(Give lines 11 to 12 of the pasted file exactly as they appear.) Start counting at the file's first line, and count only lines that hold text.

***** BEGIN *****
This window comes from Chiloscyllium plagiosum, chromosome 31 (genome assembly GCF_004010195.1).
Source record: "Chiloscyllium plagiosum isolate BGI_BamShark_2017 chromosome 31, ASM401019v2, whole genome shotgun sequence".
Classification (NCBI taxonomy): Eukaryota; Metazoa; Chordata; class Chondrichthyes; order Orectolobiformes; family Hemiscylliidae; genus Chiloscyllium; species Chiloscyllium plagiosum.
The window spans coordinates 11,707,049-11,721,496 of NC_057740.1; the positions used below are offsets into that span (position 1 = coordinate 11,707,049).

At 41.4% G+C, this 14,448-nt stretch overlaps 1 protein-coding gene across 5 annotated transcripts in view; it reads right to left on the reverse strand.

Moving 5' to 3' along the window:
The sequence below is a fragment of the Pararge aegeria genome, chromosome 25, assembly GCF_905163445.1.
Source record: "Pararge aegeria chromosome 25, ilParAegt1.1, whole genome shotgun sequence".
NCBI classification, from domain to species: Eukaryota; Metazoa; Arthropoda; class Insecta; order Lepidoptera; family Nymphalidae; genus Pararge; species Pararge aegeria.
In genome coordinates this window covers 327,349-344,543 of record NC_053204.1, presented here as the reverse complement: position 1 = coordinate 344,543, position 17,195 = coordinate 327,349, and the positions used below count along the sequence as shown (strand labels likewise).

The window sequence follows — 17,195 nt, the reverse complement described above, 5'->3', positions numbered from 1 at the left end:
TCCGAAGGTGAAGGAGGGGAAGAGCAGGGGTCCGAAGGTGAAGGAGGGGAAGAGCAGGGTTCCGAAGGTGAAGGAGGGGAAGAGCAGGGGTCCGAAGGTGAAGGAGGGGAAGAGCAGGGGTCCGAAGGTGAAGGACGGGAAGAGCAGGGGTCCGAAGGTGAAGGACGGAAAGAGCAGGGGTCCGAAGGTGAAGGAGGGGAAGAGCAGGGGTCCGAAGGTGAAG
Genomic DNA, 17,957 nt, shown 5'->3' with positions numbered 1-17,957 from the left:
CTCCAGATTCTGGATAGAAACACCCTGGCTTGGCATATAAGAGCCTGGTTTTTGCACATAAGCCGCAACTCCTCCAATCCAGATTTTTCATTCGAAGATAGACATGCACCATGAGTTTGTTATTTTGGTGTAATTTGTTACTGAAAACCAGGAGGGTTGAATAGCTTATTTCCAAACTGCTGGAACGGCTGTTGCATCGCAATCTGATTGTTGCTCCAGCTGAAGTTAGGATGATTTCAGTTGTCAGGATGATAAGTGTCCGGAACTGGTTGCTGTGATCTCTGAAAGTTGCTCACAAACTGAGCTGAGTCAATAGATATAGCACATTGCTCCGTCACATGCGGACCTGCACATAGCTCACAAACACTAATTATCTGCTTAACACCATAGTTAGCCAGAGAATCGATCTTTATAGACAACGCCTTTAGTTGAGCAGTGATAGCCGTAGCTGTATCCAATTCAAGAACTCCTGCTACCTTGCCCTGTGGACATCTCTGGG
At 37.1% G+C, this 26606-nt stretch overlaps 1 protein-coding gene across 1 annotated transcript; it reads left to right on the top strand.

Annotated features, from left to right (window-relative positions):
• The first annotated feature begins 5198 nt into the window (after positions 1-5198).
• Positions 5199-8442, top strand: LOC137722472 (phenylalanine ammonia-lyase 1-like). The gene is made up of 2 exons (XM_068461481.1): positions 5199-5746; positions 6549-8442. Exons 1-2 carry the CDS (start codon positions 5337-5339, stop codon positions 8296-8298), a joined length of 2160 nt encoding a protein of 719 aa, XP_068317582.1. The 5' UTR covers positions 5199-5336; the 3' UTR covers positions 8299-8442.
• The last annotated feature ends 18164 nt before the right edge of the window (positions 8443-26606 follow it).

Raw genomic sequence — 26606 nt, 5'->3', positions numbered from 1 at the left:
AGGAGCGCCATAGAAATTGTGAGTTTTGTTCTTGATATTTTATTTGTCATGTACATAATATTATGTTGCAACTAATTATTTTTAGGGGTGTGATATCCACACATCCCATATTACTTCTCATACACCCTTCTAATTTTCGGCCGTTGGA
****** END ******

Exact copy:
The window sequence follows — 17,195 nt, the reverse complement described above, 5'->3', positions numbered from 1 at the left end:
TCCGAAGGTGAAGGAGGGGAAGAGCAGGGGTCCGAAGGTGAAGGAGGGGAAGAGCAGGGTTCCGAAGGTGAAGGAGGGGAAGAGCAGGGGTCCGAAGGTGAAGGAGGGGAAGAGCAGGGGTCCGAAGGTGAAGGACGGGAAGAGCAGGGGTCCGAAGGTGAAGGACGGAAAGAGCAGGGGTCCGAAGGTGAAGGAGGGGAAGAGCAGGGGTCCGAAGGTGAAG